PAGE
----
THIS refers to pathetic condition of roads in the vicinity of the oil installations in Karachi’s Keamari area, which manages over 70 per cent of the country’s petroleum requirements. A large quantity of refined products — gasoline, diesel and petrochemicals — is transported through heavy trucks which carry 50,000 litres of such products. About 1,000 tankers move daily headed for upcountry destinations. For such heavy loads, the roads in the area need to be constructed properly so that they may survive for a reasonable period. Unfortunately, the stakeholders — the Karachi Port Trust, the Ministry of Maritime Affairs and the provincial government — are least bothered about the upkeep of the area. It seems like Keamari, which contributes to the petroleum supply-chain so much, is not a part of the city.
The heavy rains in August last year had left the roads riddled with potholes, even craters. There is no such thing as a carpeted road in the area for long. While this makes the commuters’ journey painful, vehicles also bear the brunt as their shock absorbers and suspensions are damaged, adding to the financial misery of the people in these troubled times marked by financial crisis.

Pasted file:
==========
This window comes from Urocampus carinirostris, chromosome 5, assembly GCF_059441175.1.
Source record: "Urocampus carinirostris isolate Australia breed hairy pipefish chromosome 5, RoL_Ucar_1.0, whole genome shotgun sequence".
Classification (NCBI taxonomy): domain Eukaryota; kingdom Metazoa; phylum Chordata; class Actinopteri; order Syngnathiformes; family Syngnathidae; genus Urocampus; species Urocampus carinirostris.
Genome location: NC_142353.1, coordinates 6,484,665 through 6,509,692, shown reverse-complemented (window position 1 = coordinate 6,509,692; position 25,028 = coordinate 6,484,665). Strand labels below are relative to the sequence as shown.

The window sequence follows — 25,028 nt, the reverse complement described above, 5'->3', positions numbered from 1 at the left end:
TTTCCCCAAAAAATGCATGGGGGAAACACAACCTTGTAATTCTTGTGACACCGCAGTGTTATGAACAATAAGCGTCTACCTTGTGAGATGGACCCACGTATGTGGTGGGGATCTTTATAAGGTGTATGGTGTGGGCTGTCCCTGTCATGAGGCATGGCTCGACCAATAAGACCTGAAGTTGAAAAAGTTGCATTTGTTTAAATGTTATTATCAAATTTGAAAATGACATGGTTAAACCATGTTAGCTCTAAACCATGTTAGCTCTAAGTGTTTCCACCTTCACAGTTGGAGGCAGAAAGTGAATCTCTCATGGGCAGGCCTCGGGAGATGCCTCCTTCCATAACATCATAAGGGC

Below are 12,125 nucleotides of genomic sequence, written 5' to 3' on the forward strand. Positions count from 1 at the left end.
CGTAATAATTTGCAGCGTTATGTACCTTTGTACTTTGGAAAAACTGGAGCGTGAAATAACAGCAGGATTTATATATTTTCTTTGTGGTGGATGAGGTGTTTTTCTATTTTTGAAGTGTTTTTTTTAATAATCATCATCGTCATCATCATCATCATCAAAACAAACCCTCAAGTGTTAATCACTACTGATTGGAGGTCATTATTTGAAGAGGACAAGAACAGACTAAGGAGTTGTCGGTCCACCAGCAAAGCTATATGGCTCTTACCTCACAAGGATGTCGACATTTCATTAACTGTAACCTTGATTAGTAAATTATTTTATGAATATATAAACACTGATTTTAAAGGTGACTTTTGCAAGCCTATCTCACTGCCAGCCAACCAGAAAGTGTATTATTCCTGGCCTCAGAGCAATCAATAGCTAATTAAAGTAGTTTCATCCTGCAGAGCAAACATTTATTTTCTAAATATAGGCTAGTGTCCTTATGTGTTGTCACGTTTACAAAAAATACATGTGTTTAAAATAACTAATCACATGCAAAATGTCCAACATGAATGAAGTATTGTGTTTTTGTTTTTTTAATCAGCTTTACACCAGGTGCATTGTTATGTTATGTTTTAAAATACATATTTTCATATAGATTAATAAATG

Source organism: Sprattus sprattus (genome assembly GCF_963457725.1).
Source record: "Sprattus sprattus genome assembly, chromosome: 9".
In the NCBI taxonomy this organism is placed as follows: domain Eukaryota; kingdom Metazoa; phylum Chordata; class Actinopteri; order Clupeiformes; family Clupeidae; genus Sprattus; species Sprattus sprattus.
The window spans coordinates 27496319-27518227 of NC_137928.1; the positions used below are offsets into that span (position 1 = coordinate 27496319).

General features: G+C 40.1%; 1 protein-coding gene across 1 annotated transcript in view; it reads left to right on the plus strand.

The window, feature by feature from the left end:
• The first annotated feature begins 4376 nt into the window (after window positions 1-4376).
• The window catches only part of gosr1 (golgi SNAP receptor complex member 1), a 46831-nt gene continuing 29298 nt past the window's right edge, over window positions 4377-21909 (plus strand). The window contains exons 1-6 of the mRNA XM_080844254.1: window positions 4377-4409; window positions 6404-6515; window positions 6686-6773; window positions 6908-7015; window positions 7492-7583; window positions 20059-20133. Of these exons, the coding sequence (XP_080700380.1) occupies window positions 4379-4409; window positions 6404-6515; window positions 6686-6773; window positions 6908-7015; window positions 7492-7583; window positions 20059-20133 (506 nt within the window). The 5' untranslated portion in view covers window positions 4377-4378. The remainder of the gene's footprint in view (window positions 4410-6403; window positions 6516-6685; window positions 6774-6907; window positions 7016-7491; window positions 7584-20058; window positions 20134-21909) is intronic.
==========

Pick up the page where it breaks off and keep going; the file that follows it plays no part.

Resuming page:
The condition of the roads — if at all we can wish to call them roads — was further worsened after a couple of rainy spells this year. One can see the dangerous situation when drivers of monstrous trucks loaded with highly explosive products circumnavigate the dirt tracks full of craters to prevent their trucks from turning over.
To make things worse, several unauthorised workshops have cropped up in the area. By the very nature of their work, like, say, silencer welding, these workshops add to the risk in an area having oil installations and moving tankers.
The authorities concerned should pay attention before a tragedy strikes.
Published in Dawn, September 25th, 2021